“Arts Education Professional Development Opportunity” (All Elementary)
“Cornell’s Diversity and Inclusion Certificate Program” (High Rock)
“Charles Coe, Poet in Residence” (Pollard)
“History At Play – “A Revolution of Her Own!” (Pollard)
Co-Grant Writers: Maggie Charron, Jessica Downey, Jeannine Schroder
“Mindfulness at High Rock” (High Rock)
“Cooking For Kids” (Sunita Williams)
“Professional Development at NSTA National Conference” (All Elementary)
Co-Grant Writers: Luke Darling, Elizabeth Kuzmeski, Matthew Sylvestre
“Accessible Trike for 3rd Grade Rodeo” (All Elementary)
Co-Grant Writers: Jennifer Murray, Jennifer Potter
“Vox Books- Books that Talk! Express Grant Multi-school” (Broadmeadow, Eliot, Newman)
Co-Grant Writer: Alejandra Acevedo
“Broadmeadow Lego Mobile Makerspace Grant” (Broadmeadow)
“PBLWorks Project Based Learning Workshop” (High Rock, Pollard, Needham High)
Co-Grant Writer: Jane Shilalie
“Playful Learning: Enhancing Computational Thinking & Spatial Reasoning for All Learners through Mathematical Games” (Mitchell)
Co-Grant Writer: Lynn Gotwals
“Sensory Pathways for Mitchell” (Mitchell)
“Author Jen Deaderick @TheNHSLibrary” (Needham High)
Co-Grant Writer: Rosemary Rose
“Sensory Pathways for Eliot” (Eliot)
Co-Grant Writers: Lisa Garsh, Angela Mullin, Lissa Williams
“Pedometers for Movement, Math, and More!” (Broadmeadow)
Co-Grant Writer: Dayna DiCicco
“Google Virtual Reality Expeditions Kit” (All Elementary)
Co-Grant Writers: Tammy Ghizzoni, Judith Wojtczak
“Math Recess: An experience in play and learning” (District-wide)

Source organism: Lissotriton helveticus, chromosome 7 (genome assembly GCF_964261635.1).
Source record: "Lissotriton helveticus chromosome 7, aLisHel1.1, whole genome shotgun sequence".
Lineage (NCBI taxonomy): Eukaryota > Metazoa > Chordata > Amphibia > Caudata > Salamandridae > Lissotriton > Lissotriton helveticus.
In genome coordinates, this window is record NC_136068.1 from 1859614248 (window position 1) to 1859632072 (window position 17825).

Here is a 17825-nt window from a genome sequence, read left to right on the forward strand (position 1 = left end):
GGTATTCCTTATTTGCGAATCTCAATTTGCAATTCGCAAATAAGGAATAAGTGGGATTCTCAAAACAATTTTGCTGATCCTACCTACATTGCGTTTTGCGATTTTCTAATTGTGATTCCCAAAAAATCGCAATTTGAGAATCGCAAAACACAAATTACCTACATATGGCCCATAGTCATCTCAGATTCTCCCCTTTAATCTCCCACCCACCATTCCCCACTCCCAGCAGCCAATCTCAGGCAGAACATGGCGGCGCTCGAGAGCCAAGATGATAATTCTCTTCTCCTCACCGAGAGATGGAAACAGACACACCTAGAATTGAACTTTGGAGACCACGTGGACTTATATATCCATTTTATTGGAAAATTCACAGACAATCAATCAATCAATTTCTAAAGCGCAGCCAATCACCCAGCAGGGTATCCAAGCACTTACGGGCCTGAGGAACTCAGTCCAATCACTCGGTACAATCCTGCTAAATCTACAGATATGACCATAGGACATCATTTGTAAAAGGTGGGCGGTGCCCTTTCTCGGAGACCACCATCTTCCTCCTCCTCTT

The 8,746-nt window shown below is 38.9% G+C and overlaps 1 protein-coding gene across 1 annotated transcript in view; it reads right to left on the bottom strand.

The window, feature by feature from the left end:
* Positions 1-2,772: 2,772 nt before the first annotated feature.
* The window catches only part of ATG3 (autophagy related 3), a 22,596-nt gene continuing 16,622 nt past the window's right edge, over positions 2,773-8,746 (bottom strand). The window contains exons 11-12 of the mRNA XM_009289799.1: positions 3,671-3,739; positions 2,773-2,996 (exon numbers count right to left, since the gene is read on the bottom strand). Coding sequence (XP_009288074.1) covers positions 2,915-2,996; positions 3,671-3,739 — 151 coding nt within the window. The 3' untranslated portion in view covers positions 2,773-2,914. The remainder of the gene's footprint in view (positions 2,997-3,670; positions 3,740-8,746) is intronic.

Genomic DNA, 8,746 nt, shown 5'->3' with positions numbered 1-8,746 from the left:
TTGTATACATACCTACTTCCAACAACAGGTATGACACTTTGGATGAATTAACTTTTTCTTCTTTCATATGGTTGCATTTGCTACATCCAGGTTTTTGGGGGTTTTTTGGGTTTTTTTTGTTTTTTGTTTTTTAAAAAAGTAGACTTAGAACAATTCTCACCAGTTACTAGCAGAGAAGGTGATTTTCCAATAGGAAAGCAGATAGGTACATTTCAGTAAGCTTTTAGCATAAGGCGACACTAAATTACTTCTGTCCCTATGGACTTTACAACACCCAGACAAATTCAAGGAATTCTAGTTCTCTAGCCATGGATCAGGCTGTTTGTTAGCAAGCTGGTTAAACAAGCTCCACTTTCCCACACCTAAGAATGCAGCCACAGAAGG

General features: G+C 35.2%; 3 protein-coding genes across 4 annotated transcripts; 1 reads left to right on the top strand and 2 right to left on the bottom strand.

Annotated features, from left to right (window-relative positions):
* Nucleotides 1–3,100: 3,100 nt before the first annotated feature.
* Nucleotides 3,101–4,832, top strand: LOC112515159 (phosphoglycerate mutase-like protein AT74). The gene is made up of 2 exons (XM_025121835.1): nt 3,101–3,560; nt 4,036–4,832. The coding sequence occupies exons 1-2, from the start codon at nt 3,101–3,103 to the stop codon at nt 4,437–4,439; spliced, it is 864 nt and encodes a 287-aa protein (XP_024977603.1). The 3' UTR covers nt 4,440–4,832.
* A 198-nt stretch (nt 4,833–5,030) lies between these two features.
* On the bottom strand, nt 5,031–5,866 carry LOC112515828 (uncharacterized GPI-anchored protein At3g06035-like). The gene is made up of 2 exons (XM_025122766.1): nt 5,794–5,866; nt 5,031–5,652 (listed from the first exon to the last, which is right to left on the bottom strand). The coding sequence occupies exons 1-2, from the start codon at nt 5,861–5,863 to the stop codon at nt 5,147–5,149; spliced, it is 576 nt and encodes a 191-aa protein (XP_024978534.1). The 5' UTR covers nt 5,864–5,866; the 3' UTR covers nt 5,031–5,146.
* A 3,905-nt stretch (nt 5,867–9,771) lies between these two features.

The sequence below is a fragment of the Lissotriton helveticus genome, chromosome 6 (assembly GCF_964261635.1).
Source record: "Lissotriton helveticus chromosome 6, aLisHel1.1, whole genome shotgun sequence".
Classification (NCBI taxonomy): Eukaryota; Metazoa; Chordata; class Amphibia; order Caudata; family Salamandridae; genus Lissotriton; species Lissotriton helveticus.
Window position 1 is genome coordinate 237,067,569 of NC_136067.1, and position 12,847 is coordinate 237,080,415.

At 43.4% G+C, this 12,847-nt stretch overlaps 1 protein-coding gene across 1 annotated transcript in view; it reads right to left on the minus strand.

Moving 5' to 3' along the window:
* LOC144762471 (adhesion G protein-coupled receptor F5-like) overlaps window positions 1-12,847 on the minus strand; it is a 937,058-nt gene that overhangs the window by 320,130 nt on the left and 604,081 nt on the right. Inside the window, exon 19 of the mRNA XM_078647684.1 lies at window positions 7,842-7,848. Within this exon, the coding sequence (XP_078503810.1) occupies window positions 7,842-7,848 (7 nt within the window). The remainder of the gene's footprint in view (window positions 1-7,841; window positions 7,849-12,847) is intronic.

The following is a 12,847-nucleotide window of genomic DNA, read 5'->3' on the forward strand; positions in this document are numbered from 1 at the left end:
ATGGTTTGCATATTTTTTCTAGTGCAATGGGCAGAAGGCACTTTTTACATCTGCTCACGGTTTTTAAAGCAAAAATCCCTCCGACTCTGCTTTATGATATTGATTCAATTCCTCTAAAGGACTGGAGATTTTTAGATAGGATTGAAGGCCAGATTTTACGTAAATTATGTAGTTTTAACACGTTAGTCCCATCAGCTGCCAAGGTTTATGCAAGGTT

“Pollard Middle School African Drum Program” (Pollard)
Co-Grant Writer: Patricia Mullen
“Grow Racks for NHS” (Needham High)
“Imagination Playground Medium Blocks Set” (Sunita Williams)
Co-Grant Writers: Mary Beth Arigo, Laurie Blakely, Stephanie Hamel
“Brain Builder Breaks: Achieving Emotional Regulation through Constructive and Creative Projects” (Broadmeadow)
“Improv and the 4 C’s: Communication, Collaboration, Creativity and Critical Thinking” (Pollard)
At the Needham School Committee meeting on Tuesday, the Needham Education Foundation (NEF) announced the recipients of four grants totaling $22,301 in the spring grant cycle. A multi-school grant will fund a 30-unit Virtual Reality Expeditions kit to be shared across all five elementary schools which will allow teachers to take their classes on virtual field trips.
Awarded grants also include:
- 32 African drums will be used for strings students at Pollard to work on rhythm, timing, listening skills, and group dynamics. They will also be utilized in 7th and 8th grade classes for a unit on drumming technique and the history of West African drumming.
- A set of medium blocks at Sunita Williams will be used for indoor recess, STEAM projects, buddy activities, and more by K-5 students.
- With the help from student groups and teachers, a four-tiered indoor Terraponic grow rack will allow everyone at the High School to watch the process of plants growing from seed to plate. The grow rack will reside in the cafeteria where the produce will be served to students.